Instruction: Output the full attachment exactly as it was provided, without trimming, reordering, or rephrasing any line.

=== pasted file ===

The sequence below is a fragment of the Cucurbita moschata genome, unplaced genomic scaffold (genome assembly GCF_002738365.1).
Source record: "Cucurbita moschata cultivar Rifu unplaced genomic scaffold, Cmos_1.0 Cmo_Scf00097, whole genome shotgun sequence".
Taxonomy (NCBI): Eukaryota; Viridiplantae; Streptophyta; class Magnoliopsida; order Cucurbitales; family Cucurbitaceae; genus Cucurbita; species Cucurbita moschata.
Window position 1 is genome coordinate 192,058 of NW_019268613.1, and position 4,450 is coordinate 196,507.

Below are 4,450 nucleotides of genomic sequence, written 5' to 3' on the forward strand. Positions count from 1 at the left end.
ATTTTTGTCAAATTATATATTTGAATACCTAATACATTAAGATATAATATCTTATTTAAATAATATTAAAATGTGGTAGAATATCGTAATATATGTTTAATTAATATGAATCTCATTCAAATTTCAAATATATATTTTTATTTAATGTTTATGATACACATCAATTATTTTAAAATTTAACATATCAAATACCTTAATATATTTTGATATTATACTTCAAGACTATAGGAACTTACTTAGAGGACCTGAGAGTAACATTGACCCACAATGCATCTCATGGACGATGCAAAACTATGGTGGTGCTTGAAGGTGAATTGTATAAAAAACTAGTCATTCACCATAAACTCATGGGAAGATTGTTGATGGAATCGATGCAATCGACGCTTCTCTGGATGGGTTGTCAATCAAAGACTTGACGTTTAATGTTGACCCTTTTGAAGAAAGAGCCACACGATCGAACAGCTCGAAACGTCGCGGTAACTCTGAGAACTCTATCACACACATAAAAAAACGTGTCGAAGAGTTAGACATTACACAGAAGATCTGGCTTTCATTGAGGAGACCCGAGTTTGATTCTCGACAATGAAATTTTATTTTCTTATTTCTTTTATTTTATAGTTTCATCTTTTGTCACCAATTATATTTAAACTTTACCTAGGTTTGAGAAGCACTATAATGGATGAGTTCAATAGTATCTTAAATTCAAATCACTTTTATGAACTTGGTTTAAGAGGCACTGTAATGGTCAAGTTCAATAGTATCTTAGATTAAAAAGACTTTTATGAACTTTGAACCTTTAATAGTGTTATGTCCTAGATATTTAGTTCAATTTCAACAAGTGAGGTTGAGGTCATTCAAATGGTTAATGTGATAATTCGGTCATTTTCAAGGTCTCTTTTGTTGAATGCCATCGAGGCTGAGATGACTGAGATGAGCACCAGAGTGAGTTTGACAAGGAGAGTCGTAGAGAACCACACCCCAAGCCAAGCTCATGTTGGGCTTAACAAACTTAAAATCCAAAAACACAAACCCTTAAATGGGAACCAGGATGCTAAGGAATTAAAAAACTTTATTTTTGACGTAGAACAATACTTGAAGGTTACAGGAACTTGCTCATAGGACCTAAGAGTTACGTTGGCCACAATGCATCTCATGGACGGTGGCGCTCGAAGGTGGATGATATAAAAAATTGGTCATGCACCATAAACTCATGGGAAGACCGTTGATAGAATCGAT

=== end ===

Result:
The sequence below is a fragment of the Cucurbita moschata genome, unplaced genomic scaffold (genome assembly GCF_002738365.1).
Source record: "Cucurbita moschata cultivar Rifu unplaced genomic scaffold, Cmos_1.0 Cmo_Scf00097, whole genome shotgun sequence".
Taxonomy (NCBI): Eukaryota; Viridiplantae; Streptophyta; class Magnoliopsida; order Cucurbitales; family Cucurbitaceae; genus Cucurbita; species Cucurbita moschata.
Window position 1 is genome coordinate 192,058 of NW_019268613.1, and position 4,450 is coordinate 196,507.

Below are 4,450 nucleotides of genomic sequence, written 5' to 3' on the forward strand. Positions count from 1 at the left end.
ATTTTTGTCAAATTATATATTTGAATACCTAATACATTAAGATATAATATCTTATTTAAATAATATTAAAATGTGGTAGAATATCGTAATATATGTTTAATTAATATGAATCTCATTCAAATTTCAAATATATATTTTTATTTAATGTTTATGATACACATCAATTATTTTAAAATTTAACATATCAAATACCTTAATATATTTTGATATTATACTTCAAGACTATAGGAACTTACTTAGAGGACCTGAGAGTAACATTGACCCACAATGCATCTCATGGACGATGCAAAACTATGGTGGTGCTTGAAGGTGAATTGTATAAAAAACTAGTCATTCACCATAAACTCATGGGAAGATTGTTGATGGAATCGATGCAATCGACGCTTCTCTGGATGGGTTGTCAATCAAAGACTTGACGTTTAATGTTGACCCTTTTGAAGAAAGAGCCACACGATCGAACAGCTCGAAACGTCGCGGTAACTCTGAGAACTCTATCACACACATAAAAAAACGTGTCGAAGAGTTAGACATTACACAGAAGATCTGGCTTTCATTGAGGAGACCCGAGTTTGATTCTCGACAATGAAATTTTATTTTCTTATTTCTTTTATTTTATAGTTTCATCTTTTGTCACCAATTATATTTAAACTTTACCTAGGTTTGAGAAGCACTATAATGGATGAGTTCAATAGTATCTTAAATTCAAATCACTTTTATGAACTTGGTTTAAGAGGCACTGTAATGGTCAAGTTCAATAGTATCTTAGATTAAAAAGACTTTTATGAACTTTGAACCTTTAATAGTGTTATGTCCTAGATATTTAGTTCAATTTCAACAAGTGAGGTTGAGGTCATTCAAATGGTTAATGTGATAATTCGGTCATTTTCAAGGTCTCTTTTGTTGAATGCCATCGAGGCTGAGATGACTGAGATGAGCACCAGAGTGAGTTTGACAAGGAGAGTCGTAGAGAACCACACCCCAAGCCAAGCTCATGTTGGGCTTAACAAACTTAAAATCCAAAAACACAAACCCTTAAATGGGAACCAGGATGCTAAGGAATTAAAAAACTTTATTTTTGACGTAGAACAATACTTGAAGGTTACAGGAACTTGCTCATAGGACCTAAGAGTTACGTTGGCCACAATGCATCTCATGGACGGTGGCGCTCGAAGGTGGATGATATAAAAAATTGGTCATGCACCATAAACTCATGGGAAGACCGTTGATAGAATCGAT